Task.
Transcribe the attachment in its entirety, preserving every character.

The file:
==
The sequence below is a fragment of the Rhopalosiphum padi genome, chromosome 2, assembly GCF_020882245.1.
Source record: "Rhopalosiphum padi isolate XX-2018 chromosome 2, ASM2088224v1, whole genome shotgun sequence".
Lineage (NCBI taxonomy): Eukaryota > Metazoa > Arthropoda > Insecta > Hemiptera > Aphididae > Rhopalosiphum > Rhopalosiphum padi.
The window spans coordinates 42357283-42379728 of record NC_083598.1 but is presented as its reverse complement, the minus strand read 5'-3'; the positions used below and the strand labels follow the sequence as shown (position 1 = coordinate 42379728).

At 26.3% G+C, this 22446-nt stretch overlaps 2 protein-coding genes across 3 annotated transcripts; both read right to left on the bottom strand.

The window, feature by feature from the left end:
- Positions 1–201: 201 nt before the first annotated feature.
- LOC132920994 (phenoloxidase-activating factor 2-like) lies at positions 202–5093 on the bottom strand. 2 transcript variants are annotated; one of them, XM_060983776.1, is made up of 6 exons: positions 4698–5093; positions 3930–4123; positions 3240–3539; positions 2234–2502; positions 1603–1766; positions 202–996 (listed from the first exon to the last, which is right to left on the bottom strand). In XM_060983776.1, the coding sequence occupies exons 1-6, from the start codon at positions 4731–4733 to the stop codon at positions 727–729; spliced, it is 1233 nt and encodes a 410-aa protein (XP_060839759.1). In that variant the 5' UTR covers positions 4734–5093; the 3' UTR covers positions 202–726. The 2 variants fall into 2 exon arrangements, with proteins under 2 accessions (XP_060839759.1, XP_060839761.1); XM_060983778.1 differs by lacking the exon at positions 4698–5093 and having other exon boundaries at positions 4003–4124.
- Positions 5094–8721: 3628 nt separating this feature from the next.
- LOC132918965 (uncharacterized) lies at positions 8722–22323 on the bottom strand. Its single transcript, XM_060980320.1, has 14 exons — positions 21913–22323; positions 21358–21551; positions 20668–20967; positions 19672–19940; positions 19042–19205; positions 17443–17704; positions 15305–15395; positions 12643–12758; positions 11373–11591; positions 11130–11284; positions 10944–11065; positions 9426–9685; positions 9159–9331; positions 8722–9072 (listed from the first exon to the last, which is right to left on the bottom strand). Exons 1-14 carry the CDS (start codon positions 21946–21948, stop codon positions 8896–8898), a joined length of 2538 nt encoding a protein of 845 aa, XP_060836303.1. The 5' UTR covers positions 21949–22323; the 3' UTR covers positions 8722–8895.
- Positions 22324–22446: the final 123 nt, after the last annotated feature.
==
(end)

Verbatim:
The sequence below is a fragment of the Rhopalosiphum padi genome, chromosome 2, assembly GCF_020882245.1.
Source record: "Rhopalosiphum padi isolate XX-2018 chromosome 2, ASM2088224v1, whole genome shotgun sequence".
Lineage (NCBI taxonomy): Eukaryota > Metazoa > Arthropoda > Insecta > Hemiptera > Aphididae > Rhopalosiphum > Rhopalosiphum padi.
The window spans coordinates 42357283-42379728 of record NC_083598.1 but is presented as its reverse complement, the minus strand read 5'-3'; the positions used below and the strand labels follow the sequence as shown (position 1 = coordinate 42379728).

At 26.3% G+C, this 22446-nt stretch overlaps 2 protein-coding genes across 3 annotated transcripts; both read right to left on the bottom strand.

The window, feature by feature from the left end:
- Positions 1–201: 201 nt before the first annotated feature.
- LOC132920994 (phenoloxidase-activating factor 2-like) lies at positions 202–5093 on the bottom strand. 2 transcript variants are annotated; one of them, XM_060983776.1, is made up of 6 exons: positions 4698–5093; positions 3930–4123; positions 3240–3539; positions 2234–2502; positions 1603–1766; positions 202–996 (listed from the first exon to the last, which is right to left on the bottom strand). In XM_060983776.1, the coding sequence occupies exons 1-6, from the start codon at positions 4731–4733 to the stop codon at positions 727–729; spliced, it is 1233 nt and encodes a 410-aa protein (XP_060839759.1). In that variant the 5' UTR covers positions 4734–5093; the 3' UTR covers positions 202–726. The 2 variants fall into 2 exon arrangements, with proteins under 2 accessions (XP_060839759.1, XP_060839761.1); XM_060983778.1 differs by lacking the exon at positions 4698–5093 and having other exon boundaries at positions 4003–4124.
- Positions 5094–8721: 3628 nt separating this feature from the next.
- LOC132918965 (uncharacterized) lies at positions 8722–22323 on the bottom strand. Its single transcript, XM_060980320.1, has 14 exons — positions 21913–22323; positions 21358–21551; positions 20668–20967; positions 19672–19940; positions 19042–19205; positions 17443–17704; positions 15305–15395; positions 12643–12758; positions 11373–11591; positions 11130–11284; positions 10944–11065; positions 9426–9685; positions 9159–9331; positions 8722–9072 (listed from the first exon to the last, which is right to left on the bottom strand). Exons 1-14 carry the CDS (start codon positions 21946–21948, stop codon positions 8896–8898), a joined length of 2538 nt encoding a protein of 845 aa, XP_060836303.1. The 5' UTR covers positions 21949–22323; the 3' UTR covers positions 8722–8895.
- Positions 22324–22446: the final 123 nt, after the last annotated feature.